Our recipe makes roughly 12 scones depending on how big you cut them but you can easily do more or less.
Plain flour is preferred over self-raising as you don’t actually want the potato scones to rise at all, they should stay flat and thin.
How to make Tattie Scones step by step
There’s a common misconception that Tattie Scones are made from leftover mashed potato. While it’s certainly possible to make them with leftovers they won’t be as light and fluffy as potato scones made with still-warm freshly boiled potatoes.
We peeled our potatoes because we found that easier, but you can boil the potatoes in the skins and carefully remove them afterwards too. The recipe calls for 500g but we weighed them before peeling and boiling so you’ll lose a little weight which is fine.
Don’t cut the potatoes too small if you peel them, just make them as small as the smallest potato you use or cut in large chunks/halves to allow for a nice and even cook.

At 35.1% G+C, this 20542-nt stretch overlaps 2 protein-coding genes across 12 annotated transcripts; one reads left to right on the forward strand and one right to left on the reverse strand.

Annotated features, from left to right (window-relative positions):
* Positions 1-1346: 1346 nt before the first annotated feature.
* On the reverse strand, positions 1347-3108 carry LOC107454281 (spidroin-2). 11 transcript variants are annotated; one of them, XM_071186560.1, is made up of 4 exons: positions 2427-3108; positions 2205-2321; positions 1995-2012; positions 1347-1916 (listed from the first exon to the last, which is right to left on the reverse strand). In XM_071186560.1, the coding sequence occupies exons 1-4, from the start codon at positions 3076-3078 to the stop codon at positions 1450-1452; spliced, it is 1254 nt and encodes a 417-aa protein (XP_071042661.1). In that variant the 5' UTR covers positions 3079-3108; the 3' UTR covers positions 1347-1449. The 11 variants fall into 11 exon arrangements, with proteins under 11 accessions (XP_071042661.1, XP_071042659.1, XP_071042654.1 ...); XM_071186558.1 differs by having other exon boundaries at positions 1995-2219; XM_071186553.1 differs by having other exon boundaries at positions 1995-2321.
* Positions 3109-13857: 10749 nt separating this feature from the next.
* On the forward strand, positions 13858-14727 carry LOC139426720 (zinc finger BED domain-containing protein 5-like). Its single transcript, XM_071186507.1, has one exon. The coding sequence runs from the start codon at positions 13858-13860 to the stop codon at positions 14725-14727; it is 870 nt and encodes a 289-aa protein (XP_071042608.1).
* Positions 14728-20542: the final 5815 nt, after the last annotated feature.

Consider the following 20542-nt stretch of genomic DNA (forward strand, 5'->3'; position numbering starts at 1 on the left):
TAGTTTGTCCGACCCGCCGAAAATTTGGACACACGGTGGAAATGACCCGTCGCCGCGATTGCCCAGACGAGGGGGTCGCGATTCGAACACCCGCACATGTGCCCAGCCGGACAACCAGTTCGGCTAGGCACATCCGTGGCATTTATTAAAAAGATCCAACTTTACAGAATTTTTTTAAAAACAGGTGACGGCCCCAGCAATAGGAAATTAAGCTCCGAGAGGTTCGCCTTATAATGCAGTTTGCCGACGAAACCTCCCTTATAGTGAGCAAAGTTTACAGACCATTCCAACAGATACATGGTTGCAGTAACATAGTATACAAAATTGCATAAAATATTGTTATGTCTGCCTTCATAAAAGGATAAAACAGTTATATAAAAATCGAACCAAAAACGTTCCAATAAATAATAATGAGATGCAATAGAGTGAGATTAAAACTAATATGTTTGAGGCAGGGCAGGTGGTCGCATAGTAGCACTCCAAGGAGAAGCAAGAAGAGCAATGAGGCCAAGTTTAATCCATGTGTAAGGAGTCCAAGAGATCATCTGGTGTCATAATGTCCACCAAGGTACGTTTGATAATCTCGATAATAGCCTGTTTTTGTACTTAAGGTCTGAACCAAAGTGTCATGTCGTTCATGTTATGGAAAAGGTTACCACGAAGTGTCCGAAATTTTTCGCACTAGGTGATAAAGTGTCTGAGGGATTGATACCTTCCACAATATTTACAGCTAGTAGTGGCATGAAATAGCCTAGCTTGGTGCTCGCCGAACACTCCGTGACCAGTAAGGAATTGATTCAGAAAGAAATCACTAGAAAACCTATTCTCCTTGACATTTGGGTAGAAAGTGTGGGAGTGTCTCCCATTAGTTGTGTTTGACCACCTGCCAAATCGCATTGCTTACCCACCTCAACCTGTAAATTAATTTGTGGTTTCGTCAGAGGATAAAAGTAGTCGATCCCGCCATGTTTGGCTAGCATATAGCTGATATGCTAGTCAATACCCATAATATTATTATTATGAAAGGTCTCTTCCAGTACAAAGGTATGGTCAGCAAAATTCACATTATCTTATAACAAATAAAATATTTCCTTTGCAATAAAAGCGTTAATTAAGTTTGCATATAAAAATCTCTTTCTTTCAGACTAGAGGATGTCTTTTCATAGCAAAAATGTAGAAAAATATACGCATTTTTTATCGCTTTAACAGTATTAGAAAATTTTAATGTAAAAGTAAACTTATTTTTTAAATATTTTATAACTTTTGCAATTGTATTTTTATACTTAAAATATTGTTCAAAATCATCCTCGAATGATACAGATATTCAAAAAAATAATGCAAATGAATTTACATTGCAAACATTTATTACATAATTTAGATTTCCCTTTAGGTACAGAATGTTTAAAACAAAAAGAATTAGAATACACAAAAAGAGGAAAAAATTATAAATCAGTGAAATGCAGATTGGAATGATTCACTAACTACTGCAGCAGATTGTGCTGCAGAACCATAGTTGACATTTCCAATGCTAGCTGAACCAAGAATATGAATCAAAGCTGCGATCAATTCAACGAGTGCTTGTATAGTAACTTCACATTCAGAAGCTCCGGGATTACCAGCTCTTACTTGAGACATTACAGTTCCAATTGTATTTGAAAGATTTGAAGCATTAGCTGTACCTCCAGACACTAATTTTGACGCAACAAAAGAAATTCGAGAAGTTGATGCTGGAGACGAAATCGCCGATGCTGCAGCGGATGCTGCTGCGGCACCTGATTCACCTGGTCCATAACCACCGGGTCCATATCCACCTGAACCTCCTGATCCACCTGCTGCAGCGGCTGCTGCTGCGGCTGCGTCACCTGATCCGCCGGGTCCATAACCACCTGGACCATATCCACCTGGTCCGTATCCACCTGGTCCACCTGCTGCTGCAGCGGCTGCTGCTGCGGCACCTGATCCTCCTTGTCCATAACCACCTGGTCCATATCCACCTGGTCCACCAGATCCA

Once the potatoes are boiled drain the water and allow them to air dry for a few minutes. This will help to remove some more of the moisture.
Next, add in the butter, ideally softened to room temperature, and mash well to remove any lumps.
Adding the flour is the next step and how much you use depends on the potatoes. Here’s where you may need to go a bit off-piste! I measured out 125g of flour but keep more on hand to add as you flatten out the tattie scones later.
Add the flour slowly, one tablespoon or so at a time to make sure it’s thoroughly mixed into your mash and that you don’t add more than necessary.
The potatoes should come together to form a stiff dough, once you see this happening you can stop adding flour and turn them out onto a floured surface. I used a wooden chopping board as our worktop proved too sticky.
Separate the dough into 3 even-sized balls, adding in a little flour whenever you need to to ensure it doesn’t stick to anything.
Now importantly, leave these to cool just a little!
While you want to use warm potatoes to get fluffy tattie scones, you won’t be able to make the dough thin enough or shape and lift it into a pan to cook if it’s still too hot, it will just break apart when lifting or stick to the surface. You don’t need long, maybe only 5 minutes or so.